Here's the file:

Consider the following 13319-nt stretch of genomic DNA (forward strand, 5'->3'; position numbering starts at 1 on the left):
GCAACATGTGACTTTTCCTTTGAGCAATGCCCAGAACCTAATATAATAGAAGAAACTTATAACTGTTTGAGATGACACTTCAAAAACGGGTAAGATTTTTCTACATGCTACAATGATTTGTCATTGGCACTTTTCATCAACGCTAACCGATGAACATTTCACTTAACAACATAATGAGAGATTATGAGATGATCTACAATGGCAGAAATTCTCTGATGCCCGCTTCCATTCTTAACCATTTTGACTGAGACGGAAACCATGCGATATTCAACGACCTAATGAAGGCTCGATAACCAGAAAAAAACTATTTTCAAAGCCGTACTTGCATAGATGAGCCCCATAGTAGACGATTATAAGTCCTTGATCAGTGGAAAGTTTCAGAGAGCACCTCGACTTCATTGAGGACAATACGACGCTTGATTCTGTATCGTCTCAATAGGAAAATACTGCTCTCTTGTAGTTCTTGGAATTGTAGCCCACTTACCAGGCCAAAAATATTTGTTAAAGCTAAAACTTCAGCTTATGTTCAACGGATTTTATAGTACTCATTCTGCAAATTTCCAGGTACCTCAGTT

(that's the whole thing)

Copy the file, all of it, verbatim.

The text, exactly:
Consider the following 13319-nt stretch of genomic DNA (forward strand, 5'->3'; position numbering starts at 1 on the left):
GCAACATGTGACTTTTCCTTTGAGCAATGCCCAGAACCTAATATAATAGAAGAAACTTATAACTGTTTGAGATGACACTTCAAAAACGGGTAAGATTTTTCTACATGCTACAATGATTTGTCATTGGCACTTTTCATCAACGCTAACCGATGAACATTTCACTTAACAACATAATGAGAGATTATGAGATGATCTACAATGGCAGAAATTCTCTGATGCCCGCTTCCATTCTTAACCATTTTGACTGAGACGGAAACCATGCGATATTCAACGACCTAATGAAGGCTCGATAACCAGAAAAAAACTATTTTCAAAGCCGTACTTGCATAGATGAGCCCCATAGTAGACGATTATAAGTCCTTGATCAGTGGAAAGTTTCAGAGAGCACCTCGACTTCATTGAGGACAATACGACGCTTGATTCTGTATCGTCTCAATAGGAAAATACTGCTCTCTTGTAGTTCTTGGAATTGTAGCCCACTTACCAGGCCAAAAATATTTGTTAAAGCTAAAACTTCAGCTTATGTTCAACGGATTTTATAGTACTCATTCTGCAAATTTCCAGGTACCTCAGTT